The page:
Back when I was writing my PhD thesis on combinatorial species, I was aware that André Joyal’s original papers introducing combinatorial species are written in French, which I don’t read. I figured this was no big deal, since there is plenty of secondary literature on species in English (most notably Bergeron et al., which, though originally written in French, has been translated into English by Margaret Readdy). But at some point I asked a question on MathOverflow to which I hadn’t been able to find an answer, and was told that the answer was already in one of Joyal’s original papers!
So I set out to try to read Joyal’s original papers in French (there are two in particular: Une théorie combinatoire des séries formelles, and Foncteurs analytiques et espèces de structures), and found out that it was actually possible since (a) they are mathematics papers, not high literature; (b) I already understand a lot of the mathematics; and (c) these days, there are many easily accessible digital tools to help with the task of translation.
However, although it was possible for me to read them, it was still hard work, and for someone without my background in combinatorics it would be very tough going—which is a shame since the papers are really very beautiful. So I decided to do something to help make the papers and their ideas more widely accessible. In particular, I’m making an English translation of the papers^{1}—or at least of the first one, for now—interspersed with my own commentary to fill in more background, give additional examples, make connections to computation and type theory, or offer additional perspective. I hope it will be valuable to those in the English-speaking mathematics and computer science communities who want to learn more about species or gain more appreciation for a beautiful piece of mathematical history.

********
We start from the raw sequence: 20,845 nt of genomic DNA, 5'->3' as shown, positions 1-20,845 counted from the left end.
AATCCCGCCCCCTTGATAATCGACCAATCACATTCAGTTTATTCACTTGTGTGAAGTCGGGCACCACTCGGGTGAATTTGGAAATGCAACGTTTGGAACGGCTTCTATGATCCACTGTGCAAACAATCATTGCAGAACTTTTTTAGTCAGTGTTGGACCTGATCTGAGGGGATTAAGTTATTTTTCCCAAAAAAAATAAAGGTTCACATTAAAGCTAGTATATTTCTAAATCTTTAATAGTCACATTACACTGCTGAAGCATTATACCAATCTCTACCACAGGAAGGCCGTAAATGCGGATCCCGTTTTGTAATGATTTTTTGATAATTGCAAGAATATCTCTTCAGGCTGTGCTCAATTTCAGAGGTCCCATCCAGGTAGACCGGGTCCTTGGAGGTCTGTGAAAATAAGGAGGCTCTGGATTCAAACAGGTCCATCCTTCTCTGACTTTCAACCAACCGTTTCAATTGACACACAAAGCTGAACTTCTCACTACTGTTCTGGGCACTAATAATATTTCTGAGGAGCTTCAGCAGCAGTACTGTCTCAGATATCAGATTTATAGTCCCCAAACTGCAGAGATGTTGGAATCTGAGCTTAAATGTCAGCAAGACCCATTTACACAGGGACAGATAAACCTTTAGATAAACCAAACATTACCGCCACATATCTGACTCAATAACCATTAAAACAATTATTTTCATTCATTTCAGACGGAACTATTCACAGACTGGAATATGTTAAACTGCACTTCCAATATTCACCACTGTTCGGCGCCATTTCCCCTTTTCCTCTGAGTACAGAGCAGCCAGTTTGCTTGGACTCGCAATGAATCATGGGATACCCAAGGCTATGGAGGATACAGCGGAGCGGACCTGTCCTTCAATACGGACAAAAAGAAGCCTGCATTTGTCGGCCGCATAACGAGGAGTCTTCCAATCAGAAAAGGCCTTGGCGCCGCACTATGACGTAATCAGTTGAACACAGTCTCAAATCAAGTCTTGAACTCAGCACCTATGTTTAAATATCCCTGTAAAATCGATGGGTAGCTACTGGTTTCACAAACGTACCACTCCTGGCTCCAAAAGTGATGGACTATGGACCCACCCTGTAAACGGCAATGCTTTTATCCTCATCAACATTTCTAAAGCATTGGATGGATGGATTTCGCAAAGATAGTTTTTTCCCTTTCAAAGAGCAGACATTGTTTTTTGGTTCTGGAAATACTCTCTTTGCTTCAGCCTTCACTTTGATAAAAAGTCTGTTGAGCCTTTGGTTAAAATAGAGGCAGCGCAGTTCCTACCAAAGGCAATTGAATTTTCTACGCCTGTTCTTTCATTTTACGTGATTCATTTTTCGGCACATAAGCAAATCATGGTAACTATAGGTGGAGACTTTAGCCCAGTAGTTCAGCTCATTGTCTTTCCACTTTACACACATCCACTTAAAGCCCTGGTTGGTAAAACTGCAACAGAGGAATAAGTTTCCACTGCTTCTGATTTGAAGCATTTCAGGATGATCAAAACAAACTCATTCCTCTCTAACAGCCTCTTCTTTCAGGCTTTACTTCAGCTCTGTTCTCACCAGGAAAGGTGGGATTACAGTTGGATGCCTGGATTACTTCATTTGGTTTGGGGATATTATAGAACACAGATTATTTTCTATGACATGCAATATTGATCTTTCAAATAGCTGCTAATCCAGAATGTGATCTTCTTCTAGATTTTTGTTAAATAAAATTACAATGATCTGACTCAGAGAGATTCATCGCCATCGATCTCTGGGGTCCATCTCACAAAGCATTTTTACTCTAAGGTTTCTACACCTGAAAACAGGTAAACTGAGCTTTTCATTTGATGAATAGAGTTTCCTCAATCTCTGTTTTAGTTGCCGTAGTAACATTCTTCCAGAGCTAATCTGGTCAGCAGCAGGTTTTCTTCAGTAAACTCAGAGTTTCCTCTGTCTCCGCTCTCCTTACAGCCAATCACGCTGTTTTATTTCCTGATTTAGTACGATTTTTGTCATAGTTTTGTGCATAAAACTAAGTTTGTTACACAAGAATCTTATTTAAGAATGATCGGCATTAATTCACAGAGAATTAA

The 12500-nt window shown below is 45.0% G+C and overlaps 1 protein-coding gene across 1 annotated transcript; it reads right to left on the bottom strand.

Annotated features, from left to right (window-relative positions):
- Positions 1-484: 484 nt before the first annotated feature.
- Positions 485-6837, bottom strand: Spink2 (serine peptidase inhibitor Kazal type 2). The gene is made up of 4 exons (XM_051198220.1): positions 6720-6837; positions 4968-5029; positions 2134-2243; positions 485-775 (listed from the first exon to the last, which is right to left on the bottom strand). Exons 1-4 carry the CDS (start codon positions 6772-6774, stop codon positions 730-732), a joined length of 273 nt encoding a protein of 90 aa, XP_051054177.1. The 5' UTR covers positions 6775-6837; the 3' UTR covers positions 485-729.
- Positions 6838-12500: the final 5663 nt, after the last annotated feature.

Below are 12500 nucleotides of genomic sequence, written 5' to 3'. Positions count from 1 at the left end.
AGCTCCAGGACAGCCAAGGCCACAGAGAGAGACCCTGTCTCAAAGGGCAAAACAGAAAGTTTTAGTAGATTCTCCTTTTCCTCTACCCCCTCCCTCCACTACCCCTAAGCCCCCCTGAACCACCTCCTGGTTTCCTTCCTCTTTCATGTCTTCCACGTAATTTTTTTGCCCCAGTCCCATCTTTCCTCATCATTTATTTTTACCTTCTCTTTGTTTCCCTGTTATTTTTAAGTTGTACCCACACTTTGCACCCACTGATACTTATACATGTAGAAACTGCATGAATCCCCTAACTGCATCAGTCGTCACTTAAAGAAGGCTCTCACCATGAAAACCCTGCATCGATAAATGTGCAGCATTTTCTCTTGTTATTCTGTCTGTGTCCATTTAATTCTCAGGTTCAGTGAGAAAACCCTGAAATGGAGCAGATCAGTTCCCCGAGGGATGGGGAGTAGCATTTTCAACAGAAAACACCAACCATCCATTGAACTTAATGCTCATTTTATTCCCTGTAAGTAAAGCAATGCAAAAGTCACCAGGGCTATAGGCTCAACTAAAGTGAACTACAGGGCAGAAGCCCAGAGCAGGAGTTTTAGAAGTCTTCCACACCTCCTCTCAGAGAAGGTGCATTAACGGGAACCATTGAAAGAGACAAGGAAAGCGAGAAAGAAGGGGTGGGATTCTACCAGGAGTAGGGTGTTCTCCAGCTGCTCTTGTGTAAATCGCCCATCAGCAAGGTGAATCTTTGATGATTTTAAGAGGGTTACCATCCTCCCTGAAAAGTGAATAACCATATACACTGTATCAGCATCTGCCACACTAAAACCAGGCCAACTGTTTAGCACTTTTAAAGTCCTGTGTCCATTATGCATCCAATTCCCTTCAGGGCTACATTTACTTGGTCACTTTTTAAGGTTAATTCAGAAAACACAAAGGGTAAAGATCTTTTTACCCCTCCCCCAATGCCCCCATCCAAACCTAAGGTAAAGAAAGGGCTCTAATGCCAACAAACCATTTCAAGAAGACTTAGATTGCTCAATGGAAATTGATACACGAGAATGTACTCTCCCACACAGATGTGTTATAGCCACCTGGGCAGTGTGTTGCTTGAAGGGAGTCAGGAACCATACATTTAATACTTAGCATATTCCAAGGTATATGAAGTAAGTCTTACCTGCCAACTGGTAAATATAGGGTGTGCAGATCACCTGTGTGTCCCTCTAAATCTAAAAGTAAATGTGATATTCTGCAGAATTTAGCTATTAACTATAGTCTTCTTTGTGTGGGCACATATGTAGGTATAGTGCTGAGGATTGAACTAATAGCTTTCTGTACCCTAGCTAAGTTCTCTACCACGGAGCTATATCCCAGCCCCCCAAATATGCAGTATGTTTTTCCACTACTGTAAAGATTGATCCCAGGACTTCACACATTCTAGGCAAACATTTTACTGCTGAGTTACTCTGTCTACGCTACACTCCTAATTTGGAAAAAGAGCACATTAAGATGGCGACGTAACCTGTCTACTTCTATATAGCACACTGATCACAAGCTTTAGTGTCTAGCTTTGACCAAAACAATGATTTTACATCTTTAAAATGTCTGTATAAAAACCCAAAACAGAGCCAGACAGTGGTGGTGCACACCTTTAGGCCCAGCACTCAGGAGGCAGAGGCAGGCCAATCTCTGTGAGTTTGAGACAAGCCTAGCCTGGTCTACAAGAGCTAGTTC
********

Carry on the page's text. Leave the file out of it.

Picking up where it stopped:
This is a long-term project, and not a high priority at the moment; I plan to work on it slowly but steadily. I’ve only worked on the first paper so far, and I’m at least far enough along that I’m not completely embarrassed to publicize it (but not much more than that). I decided to publicize my effort now, instead of waiting until I’m done, for several reasons: first, it may be a very long time before I’m really “done”, and some people may find it helpful or interesting before it gets to that point. Second, I would welcome collaboration, whether in the form of help with the translation itself, editing or extending the commentary, or simply offering feedback on early drafts or fixing typos. You can find an automatically updated PDF with the latest draft here, and the github repo is here. There are also simple instructions for compiling the paper yourself (using stack) should you want to do that.
And yes, I checked carefully, and this is explicitly allowed by the copyright holder (Elsevier) as long as I put certain notices on the first page.
Suppose you have a full binary tree and you do an operation on every node, where the cost of the operation is proportional to the height of that node. That is, the cost for each of the leaves is , for each of the nodes in the next level up the cost is , and so on. We can visualize the scenario like this: